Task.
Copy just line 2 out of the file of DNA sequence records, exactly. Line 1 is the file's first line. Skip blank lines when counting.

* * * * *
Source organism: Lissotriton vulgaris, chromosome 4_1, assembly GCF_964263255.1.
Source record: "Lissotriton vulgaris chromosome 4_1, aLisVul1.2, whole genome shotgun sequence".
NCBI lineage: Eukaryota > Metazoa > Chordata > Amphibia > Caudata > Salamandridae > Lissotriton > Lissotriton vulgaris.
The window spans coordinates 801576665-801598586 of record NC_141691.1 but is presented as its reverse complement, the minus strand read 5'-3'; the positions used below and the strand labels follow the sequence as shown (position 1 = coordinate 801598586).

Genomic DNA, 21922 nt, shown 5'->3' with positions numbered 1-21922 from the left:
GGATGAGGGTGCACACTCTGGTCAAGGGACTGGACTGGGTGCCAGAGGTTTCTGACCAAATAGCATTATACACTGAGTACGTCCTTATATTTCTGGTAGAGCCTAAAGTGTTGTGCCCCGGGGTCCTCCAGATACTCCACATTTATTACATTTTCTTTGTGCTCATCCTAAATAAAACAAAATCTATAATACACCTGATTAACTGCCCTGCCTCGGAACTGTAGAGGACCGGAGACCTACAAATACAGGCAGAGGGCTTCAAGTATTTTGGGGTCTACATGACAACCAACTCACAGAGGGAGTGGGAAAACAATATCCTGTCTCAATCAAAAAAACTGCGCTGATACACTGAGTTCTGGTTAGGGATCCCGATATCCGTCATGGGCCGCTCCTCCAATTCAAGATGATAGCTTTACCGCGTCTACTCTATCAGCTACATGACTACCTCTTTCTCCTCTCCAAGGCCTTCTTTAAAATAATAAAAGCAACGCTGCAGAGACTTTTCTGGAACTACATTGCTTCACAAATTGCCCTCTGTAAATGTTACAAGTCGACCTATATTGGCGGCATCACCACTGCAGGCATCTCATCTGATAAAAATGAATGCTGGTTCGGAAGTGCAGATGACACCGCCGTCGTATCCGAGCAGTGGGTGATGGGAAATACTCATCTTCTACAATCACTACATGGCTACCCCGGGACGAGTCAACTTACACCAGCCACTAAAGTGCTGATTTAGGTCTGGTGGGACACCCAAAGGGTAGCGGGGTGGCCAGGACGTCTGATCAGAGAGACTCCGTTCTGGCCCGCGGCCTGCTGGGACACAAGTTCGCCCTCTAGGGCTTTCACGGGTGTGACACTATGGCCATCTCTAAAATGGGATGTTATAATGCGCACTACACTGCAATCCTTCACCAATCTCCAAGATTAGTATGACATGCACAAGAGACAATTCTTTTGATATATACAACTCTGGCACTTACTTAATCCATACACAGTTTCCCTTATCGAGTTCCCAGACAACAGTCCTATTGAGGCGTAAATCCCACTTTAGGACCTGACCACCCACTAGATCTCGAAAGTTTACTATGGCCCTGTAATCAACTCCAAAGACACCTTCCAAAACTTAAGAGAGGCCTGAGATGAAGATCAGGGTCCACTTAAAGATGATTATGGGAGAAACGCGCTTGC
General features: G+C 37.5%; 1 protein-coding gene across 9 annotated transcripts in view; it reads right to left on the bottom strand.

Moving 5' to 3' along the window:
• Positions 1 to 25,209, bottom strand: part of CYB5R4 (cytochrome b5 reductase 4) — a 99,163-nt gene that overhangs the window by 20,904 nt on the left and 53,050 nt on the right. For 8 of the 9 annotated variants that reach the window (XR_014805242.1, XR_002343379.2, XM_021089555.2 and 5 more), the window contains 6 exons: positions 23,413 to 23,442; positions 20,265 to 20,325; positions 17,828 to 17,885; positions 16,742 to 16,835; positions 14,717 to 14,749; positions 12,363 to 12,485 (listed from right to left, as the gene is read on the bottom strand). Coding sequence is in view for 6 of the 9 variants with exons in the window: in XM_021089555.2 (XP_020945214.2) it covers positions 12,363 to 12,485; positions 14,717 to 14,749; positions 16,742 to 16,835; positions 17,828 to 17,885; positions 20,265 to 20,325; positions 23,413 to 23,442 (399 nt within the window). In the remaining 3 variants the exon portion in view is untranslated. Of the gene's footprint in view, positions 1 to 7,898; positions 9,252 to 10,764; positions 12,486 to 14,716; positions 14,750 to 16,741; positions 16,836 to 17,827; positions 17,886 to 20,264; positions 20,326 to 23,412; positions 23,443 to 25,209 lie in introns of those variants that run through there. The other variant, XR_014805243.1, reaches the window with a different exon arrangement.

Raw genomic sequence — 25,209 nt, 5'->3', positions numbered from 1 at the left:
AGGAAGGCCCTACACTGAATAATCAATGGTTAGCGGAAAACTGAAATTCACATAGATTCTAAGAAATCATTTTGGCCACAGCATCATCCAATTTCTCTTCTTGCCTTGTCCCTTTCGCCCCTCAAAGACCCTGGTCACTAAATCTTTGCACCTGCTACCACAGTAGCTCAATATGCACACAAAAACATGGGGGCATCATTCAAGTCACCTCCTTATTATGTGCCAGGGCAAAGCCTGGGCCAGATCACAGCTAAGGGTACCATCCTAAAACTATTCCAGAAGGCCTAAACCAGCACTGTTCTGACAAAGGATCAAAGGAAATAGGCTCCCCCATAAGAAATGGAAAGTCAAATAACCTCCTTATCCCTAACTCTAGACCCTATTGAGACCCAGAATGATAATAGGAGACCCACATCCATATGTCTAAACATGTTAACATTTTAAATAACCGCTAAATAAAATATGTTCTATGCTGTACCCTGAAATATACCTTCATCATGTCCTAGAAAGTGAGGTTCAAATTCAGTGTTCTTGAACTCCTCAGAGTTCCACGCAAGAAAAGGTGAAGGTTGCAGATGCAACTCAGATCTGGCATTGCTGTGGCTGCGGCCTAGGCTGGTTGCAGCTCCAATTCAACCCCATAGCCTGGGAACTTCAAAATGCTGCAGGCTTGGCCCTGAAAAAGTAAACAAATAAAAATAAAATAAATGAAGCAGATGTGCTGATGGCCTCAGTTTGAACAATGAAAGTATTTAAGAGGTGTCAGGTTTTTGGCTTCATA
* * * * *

Source record: "Lissotriton vulgaris chromosome 4_1, aLisVul1.2, whole genome shotgun sequence".